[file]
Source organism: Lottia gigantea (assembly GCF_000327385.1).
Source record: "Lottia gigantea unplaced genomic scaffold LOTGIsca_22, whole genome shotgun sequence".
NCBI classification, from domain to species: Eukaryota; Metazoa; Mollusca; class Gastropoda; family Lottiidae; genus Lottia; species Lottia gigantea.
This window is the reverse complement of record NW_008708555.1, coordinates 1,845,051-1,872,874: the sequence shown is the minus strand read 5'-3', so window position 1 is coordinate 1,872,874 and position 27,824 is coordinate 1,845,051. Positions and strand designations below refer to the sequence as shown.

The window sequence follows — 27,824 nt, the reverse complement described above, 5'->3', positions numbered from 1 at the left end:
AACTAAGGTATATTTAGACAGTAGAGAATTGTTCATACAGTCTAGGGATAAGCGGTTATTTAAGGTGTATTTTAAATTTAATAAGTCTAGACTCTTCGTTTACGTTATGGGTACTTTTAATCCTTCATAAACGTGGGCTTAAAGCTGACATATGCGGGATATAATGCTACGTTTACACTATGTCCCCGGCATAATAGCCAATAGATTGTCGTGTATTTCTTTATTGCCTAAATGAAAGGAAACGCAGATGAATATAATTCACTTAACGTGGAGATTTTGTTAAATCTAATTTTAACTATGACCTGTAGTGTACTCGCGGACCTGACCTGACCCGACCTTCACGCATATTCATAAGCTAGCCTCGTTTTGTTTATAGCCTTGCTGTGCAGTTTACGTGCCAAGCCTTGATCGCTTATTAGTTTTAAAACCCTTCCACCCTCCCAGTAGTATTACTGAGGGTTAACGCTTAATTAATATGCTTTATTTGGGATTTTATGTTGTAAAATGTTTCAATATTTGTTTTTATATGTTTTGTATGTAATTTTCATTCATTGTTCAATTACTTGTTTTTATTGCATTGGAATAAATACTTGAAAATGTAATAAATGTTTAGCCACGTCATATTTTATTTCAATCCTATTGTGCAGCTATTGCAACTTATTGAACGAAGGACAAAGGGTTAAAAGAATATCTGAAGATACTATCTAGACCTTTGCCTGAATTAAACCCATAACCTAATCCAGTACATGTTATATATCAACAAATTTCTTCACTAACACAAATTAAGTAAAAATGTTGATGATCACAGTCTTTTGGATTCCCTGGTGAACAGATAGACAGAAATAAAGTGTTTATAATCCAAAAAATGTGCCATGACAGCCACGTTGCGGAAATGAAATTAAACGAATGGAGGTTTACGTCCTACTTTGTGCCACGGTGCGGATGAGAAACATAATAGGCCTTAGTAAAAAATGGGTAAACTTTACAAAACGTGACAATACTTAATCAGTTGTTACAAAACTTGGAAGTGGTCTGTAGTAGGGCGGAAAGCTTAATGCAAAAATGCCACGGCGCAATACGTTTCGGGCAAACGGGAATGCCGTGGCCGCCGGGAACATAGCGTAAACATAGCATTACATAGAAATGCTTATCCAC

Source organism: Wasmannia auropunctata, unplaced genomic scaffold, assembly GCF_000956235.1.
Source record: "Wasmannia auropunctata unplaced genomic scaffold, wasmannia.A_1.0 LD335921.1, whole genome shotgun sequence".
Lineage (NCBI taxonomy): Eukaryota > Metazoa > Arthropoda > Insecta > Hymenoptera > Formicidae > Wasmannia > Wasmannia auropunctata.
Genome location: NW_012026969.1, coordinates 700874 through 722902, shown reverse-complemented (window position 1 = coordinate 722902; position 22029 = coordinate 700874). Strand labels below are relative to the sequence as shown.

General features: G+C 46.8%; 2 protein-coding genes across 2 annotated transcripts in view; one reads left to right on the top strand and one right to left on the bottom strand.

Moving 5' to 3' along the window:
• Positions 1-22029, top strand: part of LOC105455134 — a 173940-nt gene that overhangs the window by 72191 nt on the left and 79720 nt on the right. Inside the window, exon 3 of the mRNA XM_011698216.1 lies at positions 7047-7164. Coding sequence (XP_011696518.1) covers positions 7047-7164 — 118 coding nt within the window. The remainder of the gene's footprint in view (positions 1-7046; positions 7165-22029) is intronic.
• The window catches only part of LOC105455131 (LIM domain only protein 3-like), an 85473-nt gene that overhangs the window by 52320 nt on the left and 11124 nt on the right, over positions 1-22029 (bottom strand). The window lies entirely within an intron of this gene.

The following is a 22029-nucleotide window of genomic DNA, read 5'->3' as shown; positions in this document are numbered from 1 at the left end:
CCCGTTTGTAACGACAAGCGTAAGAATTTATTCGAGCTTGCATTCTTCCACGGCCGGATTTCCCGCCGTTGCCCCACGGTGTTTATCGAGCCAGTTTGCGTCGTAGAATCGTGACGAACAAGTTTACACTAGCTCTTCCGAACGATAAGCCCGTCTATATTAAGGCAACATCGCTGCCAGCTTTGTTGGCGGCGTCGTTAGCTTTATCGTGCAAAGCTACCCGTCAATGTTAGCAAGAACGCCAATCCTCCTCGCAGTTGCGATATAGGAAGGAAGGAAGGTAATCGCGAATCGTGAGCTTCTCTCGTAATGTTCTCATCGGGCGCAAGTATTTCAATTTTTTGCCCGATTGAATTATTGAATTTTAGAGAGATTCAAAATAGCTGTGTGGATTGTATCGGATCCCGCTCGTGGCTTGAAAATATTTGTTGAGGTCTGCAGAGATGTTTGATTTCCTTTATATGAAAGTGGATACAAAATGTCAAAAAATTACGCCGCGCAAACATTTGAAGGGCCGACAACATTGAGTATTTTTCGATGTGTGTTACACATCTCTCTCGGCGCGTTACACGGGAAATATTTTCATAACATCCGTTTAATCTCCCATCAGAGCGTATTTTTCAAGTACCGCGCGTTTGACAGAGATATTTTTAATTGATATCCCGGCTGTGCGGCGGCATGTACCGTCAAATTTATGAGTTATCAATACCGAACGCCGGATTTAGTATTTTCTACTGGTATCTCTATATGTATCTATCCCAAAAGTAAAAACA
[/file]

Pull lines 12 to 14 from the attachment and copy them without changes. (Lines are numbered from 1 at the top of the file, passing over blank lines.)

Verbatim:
Moving 5' to 3' along the window:
• Positions 1-22029, top strand: part of LOC105455134 — a 173940-nt gene that overhangs the window by 72191 nt on the left and 79720 nt on the right. Inside the window, exon 3 of the mRNA XM_011698216.1 lies at positions 7047-7164. Coding sequence (XP_011696518.1) covers positions 7047-7164 — 118 coding nt within the window. The remainder of the gene's footprint in view (positions 1-7046; positions 7165-22029) is intronic.
• The window catches only part of LOC105455131 (LIM domain only protein 3-like), an 85473-nt gene that overhangs the window by 52320 nt on the left and 11124 nt on the right, over positions 1-22029 (bottom strand). The window lies entirely within an intron of this gene.